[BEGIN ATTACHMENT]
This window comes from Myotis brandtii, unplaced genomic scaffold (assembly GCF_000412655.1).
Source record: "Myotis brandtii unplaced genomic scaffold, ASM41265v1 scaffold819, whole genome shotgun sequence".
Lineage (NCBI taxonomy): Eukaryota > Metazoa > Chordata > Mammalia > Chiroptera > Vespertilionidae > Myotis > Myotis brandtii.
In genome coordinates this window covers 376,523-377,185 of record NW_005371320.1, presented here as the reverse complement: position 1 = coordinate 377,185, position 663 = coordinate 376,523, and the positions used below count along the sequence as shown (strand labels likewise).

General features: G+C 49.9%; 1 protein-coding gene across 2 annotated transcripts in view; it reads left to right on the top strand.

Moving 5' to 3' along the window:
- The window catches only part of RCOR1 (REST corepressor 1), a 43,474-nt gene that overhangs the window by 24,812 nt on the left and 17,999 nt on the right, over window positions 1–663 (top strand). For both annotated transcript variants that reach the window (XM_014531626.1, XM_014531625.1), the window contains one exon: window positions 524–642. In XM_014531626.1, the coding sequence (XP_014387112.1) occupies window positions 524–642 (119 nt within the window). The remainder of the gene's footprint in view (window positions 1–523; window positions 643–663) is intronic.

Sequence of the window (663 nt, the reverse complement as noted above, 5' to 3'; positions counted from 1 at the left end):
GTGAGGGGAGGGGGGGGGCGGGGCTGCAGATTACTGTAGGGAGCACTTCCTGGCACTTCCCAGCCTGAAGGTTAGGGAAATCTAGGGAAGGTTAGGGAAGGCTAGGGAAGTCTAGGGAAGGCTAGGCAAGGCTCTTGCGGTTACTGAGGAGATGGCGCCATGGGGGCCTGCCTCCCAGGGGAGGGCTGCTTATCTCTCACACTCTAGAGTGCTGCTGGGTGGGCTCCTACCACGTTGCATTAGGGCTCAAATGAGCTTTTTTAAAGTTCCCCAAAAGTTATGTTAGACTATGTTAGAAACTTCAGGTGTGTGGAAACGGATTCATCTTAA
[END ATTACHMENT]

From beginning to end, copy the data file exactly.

This window comes from Myotis brandtii, unplaced genomic scaffold (assembly GCF_000412655.1).
Source record: "Myotis brandtii unplaced genomic scaffold, ASM41265v1 scaffold819, whole genome shotgun sequence".
Lineage (NCBI taxonomy): Eukaryota > Metazoa > Chordata > Mammalia > Chiroptera > Vespertilionidae > Myotis > Myotis brandtii.
In genome coordinates this window covers 376,523-377,185 of record NW_005371320.1, presented here as the reverse complement: position 1 = coordinate 377,185, position 663 = coordinate 376,523, and the positions used below count along the sequence as shown (strand labels likewise).

General features: G+C 49.9%; 1 protein-coding gene across 2 annotated transcripts in view; it reads left to right on the top strand.

Moving 5' to 3' along the window:
- The window catches only part of RCOR1 (REST corepressor 1), a 43,474-nt gene that overhangs the window by 24,812 nt on the left and 17,999 nt on the right, over window positions 1–663 (top strand). For both annotated transcript variants that reach the window (XM_014531626.1, XM_014531625.1), the window contains one exon: window positions 524–642. In XM_014531626.1, the coding sequence (XP_014387112.1) occupies window positions 524–642 (119 nt within the window). The remainder of the gene's footprint in view (window positions 1–523; window positions 643–663) is intronic.

Sequence of the window (663 nt, the reverse complement as noted above, 5' to 3'; positions counted from 1 at the left end):
GTGAGGGGAGGGGGGGGGCGGGGCTGCAGATTACTGTAGGGAGCACTTCCTGGCACTTCCCAGCCTGAAGGTTAGGGAAATCTAGGGAAGGTTAGGGAAGGCTAGGGAAGTCTAGGGAAGGCTAGGCAAGGCTCTTGCGGTTACTGAGGAGATGGCGCCATGGGGGCCTGCCTCCCAGGGGAGGGCTGCTTATCTCTCACACTCTAGAGTGCTGCTGGGTGGGCTCCTACCACGTTGCATTAGGGCTCAAATGAGCTTTTTTAAAGTTCCCCAAAAGTTATGTTAGACTATGTTAGAAACTTCAGGTGTGTGGAAACGGATTCATCTTAA